07/2002 Kerrang! (911)



Note: This edition of Kerrang! came with two covers; the inner (paper) cover and the outer, additional, cardboard one (with a free CD attached) showing Anthony Kiedis in a slightly different pose.

THE RED Hot Chili Peppers playing to 700 people in a North London club is, no
matter how jaded the eyes, An Event. On this clammy Friday evening the Highbury
Garage is packed like a vacuum-sealed pound of filter coffee; the wiser members
of the audience are standing beneath ceiling air vents, the thirsty ones are
queuing three-deep at the bar. Outside tickets are changing hands for sums that
are not so much outrageous as blasphemous.

But then, this is the Red Hot Chili Peppers, and tonight is an occasion that
means all sorts of things. For start, there’s exclusivity; chances are the band
will not play a show in such a setting for quite some time. This is a group who,
over the years, have crept into the realm of the Truly Famous. For one hour and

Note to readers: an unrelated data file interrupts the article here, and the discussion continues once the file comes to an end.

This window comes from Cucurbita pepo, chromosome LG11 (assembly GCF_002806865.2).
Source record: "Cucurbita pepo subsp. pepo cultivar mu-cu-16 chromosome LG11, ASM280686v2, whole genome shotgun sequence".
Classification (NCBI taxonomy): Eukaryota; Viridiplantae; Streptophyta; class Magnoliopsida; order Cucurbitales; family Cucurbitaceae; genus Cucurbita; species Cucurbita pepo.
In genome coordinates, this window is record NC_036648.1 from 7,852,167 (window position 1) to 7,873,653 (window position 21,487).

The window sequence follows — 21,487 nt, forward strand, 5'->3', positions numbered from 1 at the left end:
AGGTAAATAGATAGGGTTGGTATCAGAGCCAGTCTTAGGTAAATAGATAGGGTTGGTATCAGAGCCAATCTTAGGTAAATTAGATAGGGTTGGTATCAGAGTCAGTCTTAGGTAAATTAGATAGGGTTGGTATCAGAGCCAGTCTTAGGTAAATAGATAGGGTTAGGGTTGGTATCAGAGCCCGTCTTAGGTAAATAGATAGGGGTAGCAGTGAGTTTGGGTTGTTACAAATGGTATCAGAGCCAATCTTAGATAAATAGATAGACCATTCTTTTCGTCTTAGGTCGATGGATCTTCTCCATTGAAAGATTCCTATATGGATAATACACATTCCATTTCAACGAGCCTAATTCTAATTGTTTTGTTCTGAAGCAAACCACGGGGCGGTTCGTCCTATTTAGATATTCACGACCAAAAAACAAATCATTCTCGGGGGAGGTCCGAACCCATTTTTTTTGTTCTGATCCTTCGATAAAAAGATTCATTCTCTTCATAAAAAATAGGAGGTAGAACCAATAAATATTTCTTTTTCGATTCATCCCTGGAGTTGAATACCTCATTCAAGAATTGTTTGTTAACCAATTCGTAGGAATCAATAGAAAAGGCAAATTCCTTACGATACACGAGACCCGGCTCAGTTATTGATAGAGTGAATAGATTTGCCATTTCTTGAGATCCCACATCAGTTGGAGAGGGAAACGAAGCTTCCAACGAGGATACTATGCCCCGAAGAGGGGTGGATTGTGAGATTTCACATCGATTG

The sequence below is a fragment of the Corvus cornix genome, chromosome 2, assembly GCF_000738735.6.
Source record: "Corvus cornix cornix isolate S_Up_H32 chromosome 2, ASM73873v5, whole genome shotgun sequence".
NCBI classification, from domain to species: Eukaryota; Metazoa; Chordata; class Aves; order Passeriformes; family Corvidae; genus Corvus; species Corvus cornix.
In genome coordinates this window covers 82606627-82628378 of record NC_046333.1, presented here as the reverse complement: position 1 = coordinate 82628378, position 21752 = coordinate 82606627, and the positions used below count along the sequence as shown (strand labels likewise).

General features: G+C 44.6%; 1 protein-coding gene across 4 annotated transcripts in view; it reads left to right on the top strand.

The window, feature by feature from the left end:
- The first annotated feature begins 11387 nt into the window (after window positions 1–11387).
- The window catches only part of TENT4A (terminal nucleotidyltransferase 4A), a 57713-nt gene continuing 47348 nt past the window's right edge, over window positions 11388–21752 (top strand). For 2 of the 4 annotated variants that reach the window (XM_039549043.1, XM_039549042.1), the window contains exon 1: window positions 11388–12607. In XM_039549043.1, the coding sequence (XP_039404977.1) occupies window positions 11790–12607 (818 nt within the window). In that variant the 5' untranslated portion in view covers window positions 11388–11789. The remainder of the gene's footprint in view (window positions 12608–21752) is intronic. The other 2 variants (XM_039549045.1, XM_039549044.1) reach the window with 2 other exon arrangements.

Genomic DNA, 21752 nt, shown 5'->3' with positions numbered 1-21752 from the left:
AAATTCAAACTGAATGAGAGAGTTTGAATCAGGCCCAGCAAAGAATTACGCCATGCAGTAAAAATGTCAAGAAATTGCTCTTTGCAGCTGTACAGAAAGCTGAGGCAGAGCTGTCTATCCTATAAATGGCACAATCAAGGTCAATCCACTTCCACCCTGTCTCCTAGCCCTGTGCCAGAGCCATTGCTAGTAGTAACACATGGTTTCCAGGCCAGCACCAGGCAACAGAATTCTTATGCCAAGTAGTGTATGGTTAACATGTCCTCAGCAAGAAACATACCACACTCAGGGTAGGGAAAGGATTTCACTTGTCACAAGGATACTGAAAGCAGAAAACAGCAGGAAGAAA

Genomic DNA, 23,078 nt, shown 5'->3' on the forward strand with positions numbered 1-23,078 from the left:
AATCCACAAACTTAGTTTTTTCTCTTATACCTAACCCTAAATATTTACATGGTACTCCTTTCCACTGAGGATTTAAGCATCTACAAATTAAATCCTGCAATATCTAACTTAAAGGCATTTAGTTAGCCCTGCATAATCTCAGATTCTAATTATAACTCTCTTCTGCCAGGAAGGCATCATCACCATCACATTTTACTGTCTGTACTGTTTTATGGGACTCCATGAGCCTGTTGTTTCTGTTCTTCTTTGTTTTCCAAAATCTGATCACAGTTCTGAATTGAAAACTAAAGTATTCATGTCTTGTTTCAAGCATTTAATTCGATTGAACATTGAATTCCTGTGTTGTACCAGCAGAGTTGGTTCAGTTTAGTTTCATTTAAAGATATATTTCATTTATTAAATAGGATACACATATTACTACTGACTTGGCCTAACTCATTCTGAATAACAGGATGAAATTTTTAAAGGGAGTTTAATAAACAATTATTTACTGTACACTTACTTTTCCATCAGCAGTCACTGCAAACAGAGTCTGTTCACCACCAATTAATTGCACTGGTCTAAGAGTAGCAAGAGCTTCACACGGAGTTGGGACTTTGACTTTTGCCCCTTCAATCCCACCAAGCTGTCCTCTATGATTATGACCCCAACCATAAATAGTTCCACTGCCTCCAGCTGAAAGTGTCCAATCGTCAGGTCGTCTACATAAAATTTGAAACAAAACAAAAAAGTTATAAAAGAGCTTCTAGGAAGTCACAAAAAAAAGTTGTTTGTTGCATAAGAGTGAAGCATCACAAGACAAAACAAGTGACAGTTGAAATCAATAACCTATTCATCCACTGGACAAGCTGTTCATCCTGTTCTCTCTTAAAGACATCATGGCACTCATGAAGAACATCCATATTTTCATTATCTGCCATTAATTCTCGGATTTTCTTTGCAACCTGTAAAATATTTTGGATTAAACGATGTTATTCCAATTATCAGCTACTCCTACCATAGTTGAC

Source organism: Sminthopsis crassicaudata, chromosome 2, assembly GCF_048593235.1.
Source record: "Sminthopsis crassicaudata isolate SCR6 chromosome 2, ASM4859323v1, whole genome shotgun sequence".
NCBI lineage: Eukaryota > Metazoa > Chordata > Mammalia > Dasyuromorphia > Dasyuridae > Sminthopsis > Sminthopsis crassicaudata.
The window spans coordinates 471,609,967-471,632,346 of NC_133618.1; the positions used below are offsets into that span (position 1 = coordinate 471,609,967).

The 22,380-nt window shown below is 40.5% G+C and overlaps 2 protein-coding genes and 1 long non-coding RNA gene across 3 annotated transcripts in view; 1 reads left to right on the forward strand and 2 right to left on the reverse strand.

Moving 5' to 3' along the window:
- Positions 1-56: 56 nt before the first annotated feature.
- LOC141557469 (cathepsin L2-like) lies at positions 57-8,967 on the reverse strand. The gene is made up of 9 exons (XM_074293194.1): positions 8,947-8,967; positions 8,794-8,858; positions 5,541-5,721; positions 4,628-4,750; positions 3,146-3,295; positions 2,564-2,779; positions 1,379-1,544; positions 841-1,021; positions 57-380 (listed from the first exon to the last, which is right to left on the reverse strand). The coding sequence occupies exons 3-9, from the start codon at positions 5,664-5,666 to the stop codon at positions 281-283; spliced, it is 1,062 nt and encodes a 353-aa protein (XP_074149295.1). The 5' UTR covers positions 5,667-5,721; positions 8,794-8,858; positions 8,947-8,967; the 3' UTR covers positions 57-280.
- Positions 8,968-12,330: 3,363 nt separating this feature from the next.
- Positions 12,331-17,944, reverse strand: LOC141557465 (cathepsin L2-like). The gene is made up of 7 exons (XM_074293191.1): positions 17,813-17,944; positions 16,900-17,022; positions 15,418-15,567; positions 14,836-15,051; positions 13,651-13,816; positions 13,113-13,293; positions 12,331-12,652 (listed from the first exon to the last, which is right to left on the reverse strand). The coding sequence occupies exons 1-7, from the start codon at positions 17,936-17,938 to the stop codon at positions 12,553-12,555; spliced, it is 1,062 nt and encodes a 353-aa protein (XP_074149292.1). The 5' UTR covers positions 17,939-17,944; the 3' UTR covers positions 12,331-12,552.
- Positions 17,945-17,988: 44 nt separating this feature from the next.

one hour only, this is an experience to be traded in for serious ‘I was there’
nostalgia points.

Onstage, the Red Hot Chili Peppers might well be the same outfit who have
cavorted the boards in various states of undress for almost 20 years now. But
this impression only lasts for a second. Yes, the band are still topless, still
buffed and holy, still aglow with the vibrancy and can-do dynamics Southern
California. But look again; tonight the skin looks older, the lines look
thicker. And even from the back of the club, the scars on the guitarist’s arms
look livid and deep.

But the Red Hot Chili Peppers are still here. As the bands they once shared
stages and sentences with – Jane’s Addiction, Faith No More, Fishbone – have
faded into memory or else glided into reverential nostalgia, this most
Californian of quartets have stubbornly, unfathomably, refused to fold. And,
perhaps as remarkably, have continued to keep looking to the future.

This is the story of how the Red Hot Chili Peppers refused to give it

SEVENTY-NINE hours previously, at 2pm on a Tuesday afternoon, it’s press hell
in a heavenly West London hotel. The four members of the band – vocalist Anthony
Kiedis, bassist Flea, guitarist John Frusciante and drummer Chad Smith – are
each sitting in one of four suites on the second floor of the Knightsbridge
Mandarin Hotel, overlooking the capital’s Royal Parks, downwind from Harrods. In
a separate room are the journalists, waiting and fidgeting, smoking but not